3. says

    I just found this recipe and it sounds great. A question though on the flaxseed/egg substitution commented on earlier. I have tried the King Arthur flour boxed brownie mix that sounds to have similar ingredients to those in your flour. I tried the substitution with this mix and it was a DISASTER. I’m talking crude oil in the bottom of a baking dish. I was wondering if anyone has actually baked this recipe with the substitution and how it turned out.

    • says

      Kathy: Eggs are very tricky to substitute for. The challenge with using the flax seed gel in the place of eggs is that you need to adjust each amount to the particular recipe. And, you need to make sure the flax seeds have actually gelled. What I do is let them sit for at least 20 minutes, and I whisk them often to develop and then maintain the gel. Also, you sometimes have to add some extra baking powder to replace the loft that you get with eggs. I think it’s important to gauge the success on the particular recipe–because each recipe is going to be different.

      • says

        Thanks for the information! Should flax seeds produce anything oily as they cook (not the sticky stuff). In this particular disaster the whole pan was an oily mess without a hint of solid matter and it appears that something oily (not the butter) was produced when the pan was put in the oven. I bought flax seed and ground them finely in the coffee grinder. Is this an OK form of flax seed to use?

        • says

          Kathy: Hm, I’m not sure what that is. Flax seeds do have oil (all seeds do). But I’ve never experienced them do something liek this. It sounds like something wasn’t mixed enough. But, I’m not sure what.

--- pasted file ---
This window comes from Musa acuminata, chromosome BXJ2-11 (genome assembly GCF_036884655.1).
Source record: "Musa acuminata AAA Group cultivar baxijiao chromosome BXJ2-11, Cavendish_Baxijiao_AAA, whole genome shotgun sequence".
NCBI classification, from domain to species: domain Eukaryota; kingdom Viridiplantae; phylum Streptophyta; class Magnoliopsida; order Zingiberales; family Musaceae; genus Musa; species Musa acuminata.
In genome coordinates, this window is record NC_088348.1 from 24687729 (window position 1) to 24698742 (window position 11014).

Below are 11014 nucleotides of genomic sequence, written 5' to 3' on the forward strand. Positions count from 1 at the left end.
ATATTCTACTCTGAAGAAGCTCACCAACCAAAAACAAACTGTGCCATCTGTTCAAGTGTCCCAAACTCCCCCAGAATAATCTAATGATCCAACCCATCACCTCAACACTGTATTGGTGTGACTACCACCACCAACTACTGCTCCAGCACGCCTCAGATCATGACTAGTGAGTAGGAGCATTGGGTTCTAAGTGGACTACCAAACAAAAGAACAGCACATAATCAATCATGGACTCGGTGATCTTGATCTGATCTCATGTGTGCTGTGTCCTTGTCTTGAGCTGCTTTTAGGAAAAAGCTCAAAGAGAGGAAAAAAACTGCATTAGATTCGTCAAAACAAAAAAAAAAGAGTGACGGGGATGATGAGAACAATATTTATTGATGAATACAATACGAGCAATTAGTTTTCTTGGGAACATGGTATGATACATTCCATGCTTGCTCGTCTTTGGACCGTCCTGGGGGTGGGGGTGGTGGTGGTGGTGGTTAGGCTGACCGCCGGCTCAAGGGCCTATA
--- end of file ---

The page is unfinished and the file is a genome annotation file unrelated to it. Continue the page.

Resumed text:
4. Mae says

    It’s turning into a nice rainy evening here…and as I’m waiting for the pot roast to finish for dinner, got the idea to make a nice warm dessert. I made this for the first time today and it was so light and delicious! I will definitely be making this again!!!

  5. Sana says

    Hi Jeanne,

    I am having an open house and expecting about 50 people. A friend of mine once made a huge tray of pizza dough and just put a thick layer of cream cheese mixed with sundries tomatoes and chives to serve as a starter/side dish. I was hoping to do the same with your pizza dough and brownie (of, course no cheese topping on this one) but I need it to be dairy and egg free as well. Do you think canola oil can sub in for butter and 1 tbsp of flax and 3 tbsp of water for each large egg?

    • says

      Sana: The pizza sounds good. Be sure to bake the crust before putting the cream cheese and other toppings on.

      No, don’t sub canola oil for the butter. Butter is solid a room temperature and canola oil is liquid–so they aren’t a good one-to-one substitution. I recommend using coconut oil (which is solid at room temperature) or non-dairy margarine (make sure the one you use is actually dairy-free). I like the Earth Balance Soy-Free Buttery Spread (our daughter is soy allergic). But, I have a lot of readers who like to use coconut oil.

      For the eggs–yes, use the flax seed and water technique. And increase the baking powder by 1 teaspoon. I would do a test run of the brownies before the event to make sure it turns out to your liking. You may need to reduce the amount of water for the egg replacement and/or increase the baking powder by another teaspoon.

      Have a terrific event!

  6. Jennifer Hutchison says

    Delicious! Don’t miss the real thing, these ARE the real thing!

    Thanks Jeannie, from our happy, well-fed family.